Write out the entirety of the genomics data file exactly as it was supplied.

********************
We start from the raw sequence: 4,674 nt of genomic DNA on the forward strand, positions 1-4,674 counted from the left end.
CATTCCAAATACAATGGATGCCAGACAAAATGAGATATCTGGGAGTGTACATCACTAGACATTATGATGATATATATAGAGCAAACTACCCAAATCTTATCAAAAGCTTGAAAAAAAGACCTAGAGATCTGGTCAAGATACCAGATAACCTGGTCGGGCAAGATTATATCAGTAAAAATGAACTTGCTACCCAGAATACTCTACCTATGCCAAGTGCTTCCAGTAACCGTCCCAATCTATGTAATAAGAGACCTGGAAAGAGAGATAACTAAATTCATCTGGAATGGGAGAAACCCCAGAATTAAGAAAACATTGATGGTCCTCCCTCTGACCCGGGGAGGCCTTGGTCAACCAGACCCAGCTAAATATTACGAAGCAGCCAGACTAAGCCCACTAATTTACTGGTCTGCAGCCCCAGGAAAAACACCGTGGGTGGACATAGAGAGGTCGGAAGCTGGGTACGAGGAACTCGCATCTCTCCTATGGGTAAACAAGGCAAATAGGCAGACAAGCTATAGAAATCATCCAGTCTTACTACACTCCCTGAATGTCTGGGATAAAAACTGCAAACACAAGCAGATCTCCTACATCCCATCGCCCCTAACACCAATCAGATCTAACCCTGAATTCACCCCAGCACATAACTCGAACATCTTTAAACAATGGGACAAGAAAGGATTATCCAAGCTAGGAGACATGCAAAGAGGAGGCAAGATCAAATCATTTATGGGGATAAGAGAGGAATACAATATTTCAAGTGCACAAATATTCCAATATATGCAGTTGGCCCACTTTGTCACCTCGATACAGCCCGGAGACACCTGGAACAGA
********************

We start from the raw sequence: 4,674 nt of genomic DNA on the forward strand, positions 1-4,674 counted from the left end.
CATTCCAAATACAATGGATGCCAGACAAAATGAGATATCTGGGAGTGTACATCACTAGACATTATGATGATATATATAGAGCAAACTACCCAAATCTTATCAAAAGCTTGAAAAAAAGACCTAGAGATCTGGTCAAGATACCAGATAACCTGGTCGGGCAAGATTATATCAGTAAAAATGAACTTGCTACCCAGAATACTCTACCTATGCCAAGTGCTTCCAGTAACCGTCCCAATCTATGTAATAAGAGACCTGGAAAGAGAGATAACTAAATTCATCTGGAATGGGAGAAACCCCAGAATTAAGAAAACATTGATGGTCCTCCCTCTGACCCGGGGAGGCCTTGGTCAACCAGACCCAGCTAAATATTACGAAGCAGCCAGACTAAGCCCACTAATTTACTGGTCTGCAGCCCCAGGAAAAACACCGTGGGTGGACATAGAGAGGTCGGAAGCTGGGTACGAGGAACTCGCATCTCTCCTATGGGTAAACAAGGCAAATAGGCAGACAAGCTATAGAAATCATCCAGTCTTACTACACTCCCTGAATGTCTGGGATAAAAACTGCAAACACAAGCAGATCTCCTACATCCCATCGCCCCTAACACCAATCAGATCTAACCCTGAATTCACCCCAGCACATAACTCGAACATCTTTAAACAATGGGACAAGAAAGGATTATCCAAGCTAGGAGACATGCAAAGAGGAGGCAAGATCAAATCATTTATGGGGATAAGAGAGGAATACAATATTTCAAGTGCACAAATATTCCAATATATGCAGTTGGCCCACTTTGTCACCTCGATACAGCCCGGAGACACCTGGAACAGA